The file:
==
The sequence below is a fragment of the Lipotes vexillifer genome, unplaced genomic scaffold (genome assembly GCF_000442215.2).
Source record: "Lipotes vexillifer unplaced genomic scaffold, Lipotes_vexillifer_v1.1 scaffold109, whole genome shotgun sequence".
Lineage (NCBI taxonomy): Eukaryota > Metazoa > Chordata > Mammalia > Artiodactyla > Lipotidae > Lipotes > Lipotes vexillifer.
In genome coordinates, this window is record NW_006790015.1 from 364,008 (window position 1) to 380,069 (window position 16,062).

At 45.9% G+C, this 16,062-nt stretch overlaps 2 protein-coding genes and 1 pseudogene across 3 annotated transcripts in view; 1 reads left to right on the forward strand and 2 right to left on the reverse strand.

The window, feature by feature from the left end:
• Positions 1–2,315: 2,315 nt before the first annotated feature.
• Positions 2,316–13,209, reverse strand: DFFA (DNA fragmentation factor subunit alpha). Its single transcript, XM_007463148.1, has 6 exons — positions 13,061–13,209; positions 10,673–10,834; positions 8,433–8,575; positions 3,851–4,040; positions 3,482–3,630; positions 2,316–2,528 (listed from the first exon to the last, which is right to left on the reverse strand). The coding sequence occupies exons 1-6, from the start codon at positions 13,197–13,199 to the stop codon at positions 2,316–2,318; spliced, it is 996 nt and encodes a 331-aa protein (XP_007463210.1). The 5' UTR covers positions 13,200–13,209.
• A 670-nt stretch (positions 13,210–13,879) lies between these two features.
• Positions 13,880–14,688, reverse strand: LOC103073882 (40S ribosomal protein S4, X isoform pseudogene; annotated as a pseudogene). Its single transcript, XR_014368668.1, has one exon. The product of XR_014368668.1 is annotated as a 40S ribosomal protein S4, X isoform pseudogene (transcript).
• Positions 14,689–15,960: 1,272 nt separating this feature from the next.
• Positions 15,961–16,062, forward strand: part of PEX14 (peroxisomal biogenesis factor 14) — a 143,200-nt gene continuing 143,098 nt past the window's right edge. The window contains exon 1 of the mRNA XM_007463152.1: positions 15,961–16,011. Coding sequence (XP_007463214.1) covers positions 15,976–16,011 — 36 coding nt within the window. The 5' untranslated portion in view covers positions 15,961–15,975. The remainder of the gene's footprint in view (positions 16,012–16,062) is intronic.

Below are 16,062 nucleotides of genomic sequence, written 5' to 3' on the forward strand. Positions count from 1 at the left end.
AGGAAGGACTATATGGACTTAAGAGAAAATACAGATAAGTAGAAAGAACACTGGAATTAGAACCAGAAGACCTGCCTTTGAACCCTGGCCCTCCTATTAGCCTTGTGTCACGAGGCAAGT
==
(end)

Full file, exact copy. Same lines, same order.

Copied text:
The sequence below is a fragment of the Lipotes vexillifer genome, unplaced genomic scaffold (genome assembly GCF_000442215.2).
Source record: "Lipotes vexillifer unplaced genomic scaffold, Lipotes_vexillifer_v1.1 scaffold109, whole genome shotgun sequence".
Lineage (NCBI taxonomy): Eukaryota > Metazoa > Chordata > Mammalia > Artiodactyla > Lipotidae > Lipotes > Lipotes vexillifer.
In genome coordinates, this window is record NW_006790015.1 from 364,008 (window position 1) to 380,069 (window position 16,062).

At 45.9% G+C, this 16,062-nt stretch overlaps 2 protein-coding genes and 1 pseudogene across 3 annotated transcripts in view; 1 reads left to right on the forward strand and 2 right to left on the reverse strand.

The window, feature by feature from the left end:
• Positions 1–2,315: 2,315 nt before the first annotated feature.
• Positions 2,316–13,209, reverse strand: DFFA (DNA fragmentation factor subunit alpha). Its single transcript, XM_007463148.1, has 6 exons — positions 13,061–13,209; positions 10,673–10,834; positions 8,433–8,575; positions 3,851–4,040; positions 3,482–3,630; positions 2,316–2,528 (listed from the first exon to the last, which is right to left on the reverse strand). The coding sequence occupies exons 1-6, from the start codon at positions 13,197–13,199 to the stop codon at positions 2,316–2,318; spliced, it is 996 nt and encodes a 331-aa protein (XP_007463210.1). The 5' UTR covers positions 13,200–13,209.
• A 670-nt stretch (positions 13,210–13,879) lies between these two features.
• Positions 13,880–14,688, reverse strand: LOC103073882 (40S ribosomal protein S4, X isoform pseudogene; annotated as a pseudogene). Its single transcript, XR_014368668.1, has one exon. The product of XR_014368668.1 is annotated as a 40S ribosomal protein S4, X isoform pseudogene (transcript).
• Positions 14,689–15,960: 1,272 nt separating this feature from the next.
• Positions 15,961–16,062, forward strand: part of PEX14 (peroxisomal biogenesis factor 14) — a 143,200-nt gene continuing 143,098 nt past the window's right edge. The window contains exon 1 of the mRNA XM_007463152.1: positions 15,961–16,011. Coding sequence (XP_007463214.1) covers positions 15,976–16,011 — 36 coding nt within the window. The 5' untranslated portion in view covers positions 15,961–15,975. The remainder of the gene's footprint in view (positions 16,012–16,062) is intronic.

Below are 16,062 nucleotides of genomic sequence, written 5' to 3' on the forward strand. Positions count from 1 at the left end.
AGGAAGGACTATATGGACTTAAGAGAAAATACAGATAAGTAGAAAGAACACTGGAATTAGAACCAGAAGACCTGCCTTTGAACCCTGGCCCTCCTATTAGCCTTGTGTCACGAGGCAAGT